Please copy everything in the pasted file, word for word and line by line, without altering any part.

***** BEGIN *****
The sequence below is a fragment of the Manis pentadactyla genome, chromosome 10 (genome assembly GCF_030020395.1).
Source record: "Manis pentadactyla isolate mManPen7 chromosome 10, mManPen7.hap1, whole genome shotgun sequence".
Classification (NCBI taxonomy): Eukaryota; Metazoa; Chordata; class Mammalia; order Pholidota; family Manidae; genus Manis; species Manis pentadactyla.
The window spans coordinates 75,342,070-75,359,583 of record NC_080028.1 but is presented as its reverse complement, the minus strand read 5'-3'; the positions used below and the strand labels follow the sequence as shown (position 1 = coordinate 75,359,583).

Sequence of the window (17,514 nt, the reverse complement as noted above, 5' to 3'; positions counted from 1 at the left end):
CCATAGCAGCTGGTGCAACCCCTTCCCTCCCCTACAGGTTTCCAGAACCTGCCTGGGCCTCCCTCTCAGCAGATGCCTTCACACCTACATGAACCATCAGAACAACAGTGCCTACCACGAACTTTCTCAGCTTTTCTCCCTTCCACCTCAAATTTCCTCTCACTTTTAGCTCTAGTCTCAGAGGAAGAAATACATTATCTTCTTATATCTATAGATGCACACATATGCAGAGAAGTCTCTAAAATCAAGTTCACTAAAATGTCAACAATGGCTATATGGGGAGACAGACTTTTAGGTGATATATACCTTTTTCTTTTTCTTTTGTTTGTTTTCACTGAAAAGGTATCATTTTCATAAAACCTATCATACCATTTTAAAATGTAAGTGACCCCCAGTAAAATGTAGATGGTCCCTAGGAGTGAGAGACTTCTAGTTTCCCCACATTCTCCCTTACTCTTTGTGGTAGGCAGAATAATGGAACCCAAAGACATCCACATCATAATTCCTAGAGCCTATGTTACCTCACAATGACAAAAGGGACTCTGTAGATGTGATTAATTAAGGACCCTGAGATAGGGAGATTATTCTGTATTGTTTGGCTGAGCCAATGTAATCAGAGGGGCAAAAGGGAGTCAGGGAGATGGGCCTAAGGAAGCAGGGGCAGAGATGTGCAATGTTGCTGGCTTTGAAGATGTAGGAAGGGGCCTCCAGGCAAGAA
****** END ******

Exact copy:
The sequence below is a fragment of the Manis pentadactyla genome, chromosome 10 (genome assembly GCF_030020395.1).
Source record: "Manis pentadactyla isolate mManPen7 chromosome 10, mManPen7.hap1, whole genome shotgun sequence".
Classification (NCBI taxonomy): Eukaryota; Metazoa; Chordata; class Mammalia; order Pholidota; family Manidae; genus Manis; species Manis pentadactyla.
The window spans coordinates 75,342,070-75,359,583 of record NC_080028.1 but is presented as its reverse complement, the minus strand read 5'-3'; the positions used below and the strand labels follow the sequence as shown (position 1 = coordinate 75,359,583).

Sequence of the window (17,514 nt, the reverse complement as noted above, 5' to 3'; positions counted from 1 at the left end):
CCATAGCAGCTGGTGCAACCCCTTCCCTCCCCTACAGGTTTCCAGAACCTGCCTGGGCCTCCCTCTCAGCAGATGCCTTCACACCTACATGAACCATCAGAACAACAGTGCCTACCACGAACTTTCTCAGCTTTTCTCCCTTCCACCTCAAATTTCCTCTCACTTTTAGCTCTAGTCTCAGAGGAAGAAATACATTATCTTCTTATATCTATAGATGCACACATATGCAGAGAAGTCTCTAAAATCAAGTTCACTAAAATGTCAACAATGGCTATATGGGGAGACAGACTTTTAGGTGATATATACCTTTTTCTTTTTCTTTTGTTTGTTTTCACTGAAAAGGTATCATTTTCATAAAACCTATCATACCATTTTAAAATGTAAGTGACCCCCAGTAAAATGTAGATGGTCCCTAGGAGTGAGAGACTTCTAGTTTCCCCACATTCTCCCTTACTCTTTGTGGTAGGCAGAATAATGGAACCCAAAGACATCCACATCATAATTCCTAGAGCCTATGTTACCTCACAATGACAAAAGGGACTCTGTAGATGTGATTAATTAAGGACCCTGAGATAGGGAGATTATTCTGTATTGTTTGGCTGAGCCAATGTAATCAGAGGGGCAAAAGGGAGTCAGGGAGATGGGCCTAAGGAAGCAGGGGCAGAGATGTGCAATGTTGCTGGCTTTGAAGATGTAGGAAGGGGCCTCCAGGCAAGAA